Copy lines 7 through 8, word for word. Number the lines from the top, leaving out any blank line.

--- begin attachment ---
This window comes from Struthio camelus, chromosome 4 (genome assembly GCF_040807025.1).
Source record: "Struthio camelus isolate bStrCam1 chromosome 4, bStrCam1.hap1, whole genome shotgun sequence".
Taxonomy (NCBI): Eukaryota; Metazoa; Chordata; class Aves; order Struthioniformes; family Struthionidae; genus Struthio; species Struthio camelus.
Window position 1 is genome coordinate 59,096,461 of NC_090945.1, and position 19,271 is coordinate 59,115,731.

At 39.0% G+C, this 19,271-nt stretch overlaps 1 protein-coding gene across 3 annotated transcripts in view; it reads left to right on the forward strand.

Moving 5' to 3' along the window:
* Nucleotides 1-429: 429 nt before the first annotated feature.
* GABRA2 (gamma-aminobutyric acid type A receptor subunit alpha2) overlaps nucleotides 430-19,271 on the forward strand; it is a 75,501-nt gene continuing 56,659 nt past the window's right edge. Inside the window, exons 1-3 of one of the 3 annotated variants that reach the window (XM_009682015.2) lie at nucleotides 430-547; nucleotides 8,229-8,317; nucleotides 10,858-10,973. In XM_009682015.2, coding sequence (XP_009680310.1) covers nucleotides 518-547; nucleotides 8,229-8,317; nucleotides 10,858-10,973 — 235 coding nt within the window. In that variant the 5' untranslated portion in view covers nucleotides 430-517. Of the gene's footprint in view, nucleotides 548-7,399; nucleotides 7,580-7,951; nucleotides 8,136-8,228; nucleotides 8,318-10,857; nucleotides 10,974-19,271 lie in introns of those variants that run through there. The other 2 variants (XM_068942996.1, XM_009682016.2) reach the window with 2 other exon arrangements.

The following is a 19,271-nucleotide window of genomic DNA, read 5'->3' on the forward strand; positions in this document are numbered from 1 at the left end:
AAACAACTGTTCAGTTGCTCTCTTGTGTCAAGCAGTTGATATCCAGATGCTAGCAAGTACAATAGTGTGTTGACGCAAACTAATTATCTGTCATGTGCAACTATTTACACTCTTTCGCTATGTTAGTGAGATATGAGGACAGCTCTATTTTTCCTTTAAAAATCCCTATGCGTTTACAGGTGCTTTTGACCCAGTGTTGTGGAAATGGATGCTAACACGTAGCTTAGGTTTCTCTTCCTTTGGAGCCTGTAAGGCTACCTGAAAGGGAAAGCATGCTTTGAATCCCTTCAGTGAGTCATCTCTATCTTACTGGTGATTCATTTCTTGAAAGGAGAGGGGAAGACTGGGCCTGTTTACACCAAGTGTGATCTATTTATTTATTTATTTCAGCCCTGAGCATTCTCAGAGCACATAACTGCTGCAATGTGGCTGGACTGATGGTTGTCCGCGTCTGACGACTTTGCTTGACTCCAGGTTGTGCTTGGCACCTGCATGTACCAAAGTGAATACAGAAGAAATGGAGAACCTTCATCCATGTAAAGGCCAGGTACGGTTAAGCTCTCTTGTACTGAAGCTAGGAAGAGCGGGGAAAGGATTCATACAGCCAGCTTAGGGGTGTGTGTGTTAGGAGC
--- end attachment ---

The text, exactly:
* Nucleotides 1-429: 429 nt before the first annotated feature.
* GABRA2 (gamma-aminobutyric acid type A receptor subunit alpha2) overlaps nucleotides 430-19,271 on the forward strand; it is a 75,501-nt gene continuing 56,659 nt past the window's right edge. Inside the window, exons 1-3 of one of the 3 annotated variants that reach the window (XM_009682015.2) lie at nucleotides 430-547; nucleotides 8,229-8,317; nucleotides 10,858-10,973. In XM_009682015.2, coding sequence (XP_009680310.1) covers nucleotides 518-547; nucleotides 8,229-8,317; nucleotides 10,858-10,973 — 235 coding nt within the window. In that variant the 5' untranslated portion in view covers nucleotides 430-517. Of the gene's footprint in view, nucleotides 548-7,399; nucleotides 7,580-7,951; nucleotides 8,136-8,228; nucleotides 8,318-10,857; nucleotides 10,974-19,271 lie in introns of those variants that run through there. The other 2 variants (XM_068942996.1, XM_009682016.2) reach the window with 2 other exon arrangements.